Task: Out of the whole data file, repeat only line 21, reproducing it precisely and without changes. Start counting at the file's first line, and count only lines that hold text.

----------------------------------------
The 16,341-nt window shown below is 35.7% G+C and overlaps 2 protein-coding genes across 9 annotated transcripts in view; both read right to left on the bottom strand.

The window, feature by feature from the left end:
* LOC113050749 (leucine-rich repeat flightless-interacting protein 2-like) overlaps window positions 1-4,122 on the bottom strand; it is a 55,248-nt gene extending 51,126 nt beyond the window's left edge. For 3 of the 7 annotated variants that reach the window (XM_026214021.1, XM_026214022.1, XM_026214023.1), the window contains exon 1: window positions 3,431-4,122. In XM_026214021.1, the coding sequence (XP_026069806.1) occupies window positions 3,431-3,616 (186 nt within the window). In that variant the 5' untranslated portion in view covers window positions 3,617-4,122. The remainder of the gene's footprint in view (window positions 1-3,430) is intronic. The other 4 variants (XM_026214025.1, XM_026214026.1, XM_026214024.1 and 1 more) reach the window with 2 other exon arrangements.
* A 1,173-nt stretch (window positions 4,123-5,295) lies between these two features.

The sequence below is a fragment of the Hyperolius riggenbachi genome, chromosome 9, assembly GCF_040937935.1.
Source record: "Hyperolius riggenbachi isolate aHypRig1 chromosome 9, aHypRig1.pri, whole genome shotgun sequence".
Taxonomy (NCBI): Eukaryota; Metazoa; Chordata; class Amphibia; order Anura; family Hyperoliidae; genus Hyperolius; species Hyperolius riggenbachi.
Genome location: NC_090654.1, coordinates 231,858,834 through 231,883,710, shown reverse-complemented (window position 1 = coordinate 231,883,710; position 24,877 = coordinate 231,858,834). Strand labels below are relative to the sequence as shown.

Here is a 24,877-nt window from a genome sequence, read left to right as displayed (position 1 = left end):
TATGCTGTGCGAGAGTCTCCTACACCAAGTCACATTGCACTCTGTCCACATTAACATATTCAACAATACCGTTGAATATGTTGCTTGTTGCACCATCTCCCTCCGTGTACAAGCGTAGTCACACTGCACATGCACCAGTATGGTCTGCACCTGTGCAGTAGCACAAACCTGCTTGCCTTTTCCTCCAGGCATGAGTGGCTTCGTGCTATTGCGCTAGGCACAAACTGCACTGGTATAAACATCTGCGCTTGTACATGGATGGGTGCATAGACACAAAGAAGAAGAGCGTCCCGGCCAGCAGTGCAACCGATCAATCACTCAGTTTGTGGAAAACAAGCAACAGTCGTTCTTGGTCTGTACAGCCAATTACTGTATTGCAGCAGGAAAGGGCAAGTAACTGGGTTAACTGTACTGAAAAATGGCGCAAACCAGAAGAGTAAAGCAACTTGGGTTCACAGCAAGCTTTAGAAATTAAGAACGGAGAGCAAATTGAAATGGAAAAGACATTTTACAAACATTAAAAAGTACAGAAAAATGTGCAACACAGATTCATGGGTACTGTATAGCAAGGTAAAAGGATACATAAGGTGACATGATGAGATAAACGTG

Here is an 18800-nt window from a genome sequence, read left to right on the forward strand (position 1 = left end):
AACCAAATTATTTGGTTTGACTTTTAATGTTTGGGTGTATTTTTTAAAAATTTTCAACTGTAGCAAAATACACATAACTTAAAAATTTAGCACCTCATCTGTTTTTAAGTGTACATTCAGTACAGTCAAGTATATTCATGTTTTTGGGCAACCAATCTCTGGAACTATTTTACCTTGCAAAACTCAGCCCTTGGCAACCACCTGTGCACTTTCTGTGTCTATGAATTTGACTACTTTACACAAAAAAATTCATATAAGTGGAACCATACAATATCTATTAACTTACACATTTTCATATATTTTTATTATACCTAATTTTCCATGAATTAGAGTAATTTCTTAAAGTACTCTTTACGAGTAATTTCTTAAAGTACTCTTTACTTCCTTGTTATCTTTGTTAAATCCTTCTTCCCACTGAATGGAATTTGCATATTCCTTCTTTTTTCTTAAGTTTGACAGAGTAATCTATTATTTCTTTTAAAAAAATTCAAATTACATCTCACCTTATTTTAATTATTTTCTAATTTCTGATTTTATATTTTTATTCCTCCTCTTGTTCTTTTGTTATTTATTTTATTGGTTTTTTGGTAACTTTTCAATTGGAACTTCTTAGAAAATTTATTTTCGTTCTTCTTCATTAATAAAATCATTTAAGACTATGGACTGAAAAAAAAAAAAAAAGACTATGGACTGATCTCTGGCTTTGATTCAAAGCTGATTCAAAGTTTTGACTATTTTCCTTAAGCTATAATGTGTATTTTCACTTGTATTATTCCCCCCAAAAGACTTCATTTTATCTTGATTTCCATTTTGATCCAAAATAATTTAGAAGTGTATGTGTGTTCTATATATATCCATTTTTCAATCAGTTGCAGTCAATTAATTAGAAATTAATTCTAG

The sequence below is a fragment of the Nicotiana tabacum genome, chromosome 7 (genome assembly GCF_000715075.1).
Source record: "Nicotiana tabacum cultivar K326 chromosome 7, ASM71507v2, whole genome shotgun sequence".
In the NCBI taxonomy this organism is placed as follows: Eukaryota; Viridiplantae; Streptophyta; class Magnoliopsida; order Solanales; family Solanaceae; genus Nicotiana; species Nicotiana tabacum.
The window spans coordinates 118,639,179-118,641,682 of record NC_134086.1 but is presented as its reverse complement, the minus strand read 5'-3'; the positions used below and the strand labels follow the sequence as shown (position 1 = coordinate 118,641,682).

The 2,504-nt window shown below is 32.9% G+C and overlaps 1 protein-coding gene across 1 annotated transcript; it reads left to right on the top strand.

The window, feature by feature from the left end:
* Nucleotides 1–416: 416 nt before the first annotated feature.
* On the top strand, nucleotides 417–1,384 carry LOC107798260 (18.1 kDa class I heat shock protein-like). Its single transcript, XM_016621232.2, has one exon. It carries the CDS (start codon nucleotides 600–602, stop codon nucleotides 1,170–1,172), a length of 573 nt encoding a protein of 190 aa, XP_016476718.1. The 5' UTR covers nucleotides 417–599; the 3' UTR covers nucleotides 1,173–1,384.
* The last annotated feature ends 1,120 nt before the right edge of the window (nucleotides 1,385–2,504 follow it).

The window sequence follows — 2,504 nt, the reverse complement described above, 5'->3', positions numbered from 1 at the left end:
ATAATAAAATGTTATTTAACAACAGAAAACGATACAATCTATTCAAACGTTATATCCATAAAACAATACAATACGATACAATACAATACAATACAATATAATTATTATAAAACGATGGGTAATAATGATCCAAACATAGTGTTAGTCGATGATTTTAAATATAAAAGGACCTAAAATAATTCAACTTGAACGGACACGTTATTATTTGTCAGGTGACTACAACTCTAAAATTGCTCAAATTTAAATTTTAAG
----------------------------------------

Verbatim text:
* The last annotated feature ends 1,120 nt before the right edge of the window (nucleotides 1,385–2,504 follow it).